How Red Lobster’s misguided endless shrimp promotion drove it into Bankruptcy

How Red Lobster’s misguided endless shrimp promotion drove it into Bankruptcy

NY (CNN)— A $20 unlimited shrimp menu was added by Red Lobster last summer. Twenty years of Red Lobster's Endless Shrimp limited-time promotion were successful.

Thai Union, a Bangkok-based canned seafood firm and Red Lobster's latest big stakeholder, viewed the offer as an opportunity to sell off its massive shrimp catch and make it a daily staple. Thai Union became Red Lobster's largest investor in 2020.

The switch cost Red Lobster $11 million.

The bankruptcy petition by Red Lobster on Sunday provides insight on Thai Union's participation in the unending shrimp debacle. Red Lobster management rejected that promotion, thus it is investigating.

The lawsuit alleged Red Lobster terminated two breaded shrimp suppliers under a Thai Union-appointed CEO, giving Thai Union an exclusive arrangement to provide shrimp.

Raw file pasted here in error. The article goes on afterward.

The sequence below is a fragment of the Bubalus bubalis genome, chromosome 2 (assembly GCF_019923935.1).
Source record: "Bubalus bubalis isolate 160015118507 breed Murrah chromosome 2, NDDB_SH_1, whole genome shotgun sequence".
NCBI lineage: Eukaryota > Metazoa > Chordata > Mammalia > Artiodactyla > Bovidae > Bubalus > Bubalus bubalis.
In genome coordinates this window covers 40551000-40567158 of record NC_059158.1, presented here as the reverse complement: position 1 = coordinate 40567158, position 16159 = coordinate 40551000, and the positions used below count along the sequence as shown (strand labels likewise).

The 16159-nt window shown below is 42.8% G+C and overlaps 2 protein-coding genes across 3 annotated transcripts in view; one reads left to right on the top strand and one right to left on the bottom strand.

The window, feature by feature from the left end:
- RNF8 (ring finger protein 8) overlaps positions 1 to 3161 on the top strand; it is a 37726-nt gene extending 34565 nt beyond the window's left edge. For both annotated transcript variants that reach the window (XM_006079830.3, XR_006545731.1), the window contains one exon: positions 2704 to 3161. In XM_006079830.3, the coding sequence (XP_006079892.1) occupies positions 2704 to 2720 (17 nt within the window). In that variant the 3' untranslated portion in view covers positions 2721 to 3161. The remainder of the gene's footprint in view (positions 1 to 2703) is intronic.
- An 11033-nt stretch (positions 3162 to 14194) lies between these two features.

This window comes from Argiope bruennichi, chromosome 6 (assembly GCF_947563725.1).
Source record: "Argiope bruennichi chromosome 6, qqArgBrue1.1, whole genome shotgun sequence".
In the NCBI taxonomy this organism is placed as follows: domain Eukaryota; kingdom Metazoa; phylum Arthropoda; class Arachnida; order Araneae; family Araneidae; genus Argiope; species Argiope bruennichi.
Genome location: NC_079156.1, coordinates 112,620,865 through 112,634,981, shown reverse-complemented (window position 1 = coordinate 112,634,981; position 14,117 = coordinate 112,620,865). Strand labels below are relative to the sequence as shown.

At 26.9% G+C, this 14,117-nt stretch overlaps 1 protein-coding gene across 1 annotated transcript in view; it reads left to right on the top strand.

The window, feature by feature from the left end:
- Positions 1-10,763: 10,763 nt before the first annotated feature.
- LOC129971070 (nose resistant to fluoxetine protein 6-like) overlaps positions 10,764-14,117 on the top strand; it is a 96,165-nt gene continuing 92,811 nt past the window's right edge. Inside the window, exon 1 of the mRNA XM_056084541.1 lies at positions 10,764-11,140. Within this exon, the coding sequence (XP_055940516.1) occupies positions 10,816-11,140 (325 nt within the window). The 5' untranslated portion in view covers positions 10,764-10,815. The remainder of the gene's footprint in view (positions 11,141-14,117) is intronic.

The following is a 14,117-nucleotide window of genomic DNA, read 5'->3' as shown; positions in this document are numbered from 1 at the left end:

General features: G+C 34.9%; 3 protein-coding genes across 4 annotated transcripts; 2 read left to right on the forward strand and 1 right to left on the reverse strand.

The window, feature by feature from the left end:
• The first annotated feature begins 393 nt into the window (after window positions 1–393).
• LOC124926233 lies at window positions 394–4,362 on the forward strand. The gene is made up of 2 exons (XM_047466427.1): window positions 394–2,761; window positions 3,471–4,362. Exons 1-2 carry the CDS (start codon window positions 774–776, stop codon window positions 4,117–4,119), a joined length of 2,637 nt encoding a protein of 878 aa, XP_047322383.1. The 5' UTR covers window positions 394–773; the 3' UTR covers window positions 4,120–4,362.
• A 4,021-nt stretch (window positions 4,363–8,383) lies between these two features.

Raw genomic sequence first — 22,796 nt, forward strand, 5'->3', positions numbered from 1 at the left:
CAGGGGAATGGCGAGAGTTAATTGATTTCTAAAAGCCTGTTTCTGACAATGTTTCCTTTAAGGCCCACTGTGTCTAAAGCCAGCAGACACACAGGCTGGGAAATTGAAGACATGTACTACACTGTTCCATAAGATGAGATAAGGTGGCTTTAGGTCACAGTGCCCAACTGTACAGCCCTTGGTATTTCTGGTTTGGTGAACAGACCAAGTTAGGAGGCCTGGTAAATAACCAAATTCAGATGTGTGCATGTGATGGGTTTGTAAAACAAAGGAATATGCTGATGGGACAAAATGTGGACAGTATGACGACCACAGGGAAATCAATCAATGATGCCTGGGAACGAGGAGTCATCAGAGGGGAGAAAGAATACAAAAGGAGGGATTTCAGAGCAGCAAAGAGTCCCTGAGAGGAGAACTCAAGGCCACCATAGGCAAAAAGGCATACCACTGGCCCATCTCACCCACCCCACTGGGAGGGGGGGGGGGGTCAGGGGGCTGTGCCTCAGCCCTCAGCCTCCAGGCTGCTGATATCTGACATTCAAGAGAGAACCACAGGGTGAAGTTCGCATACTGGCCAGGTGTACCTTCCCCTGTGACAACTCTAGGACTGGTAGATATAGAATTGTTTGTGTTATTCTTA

According to the chain's lawsuit, that increased expenses and violated the company's usual supplier selection procedure based on predicted demand.

“This decision created operational and financial issues for [Red Lobster], burdening the company with Thai Union supply obligations,” the company stated in the lawsuit.

Thai Union did not reply to CNN's request for comment.

Endless shrimp didn't kill Red Lobster. Former executives and restaurant observers believe handoffs between investors and corporate parents and Thai Union's mismanagement sank the American seafood poster child.

In its bankruptcy declaration, Red Lobster alleged “certain operational decisions by former management have harmed [Red Lobster] financial situation in recent years.”

Over the past two decades, fast-casual shops like Chipotle and quick-service companies like Chick-fil-A have grown rapidly, squeezing Red Lobster.

Red Lobster struggled to attract Millennials to its Baby Boomer client base due to years of underinvestment in marketing, food quality, service, and location renovations.

Casual eating began with Red Lobster. They were powerful and changed how Americans ate fish, said Cornell University food and beverage management expert Alex Susskind in a CNN interview.

Susskind claimed the firm didn't expand on that. Red Lobster was huge with Baby Boomers. They didn't recruit younger people."

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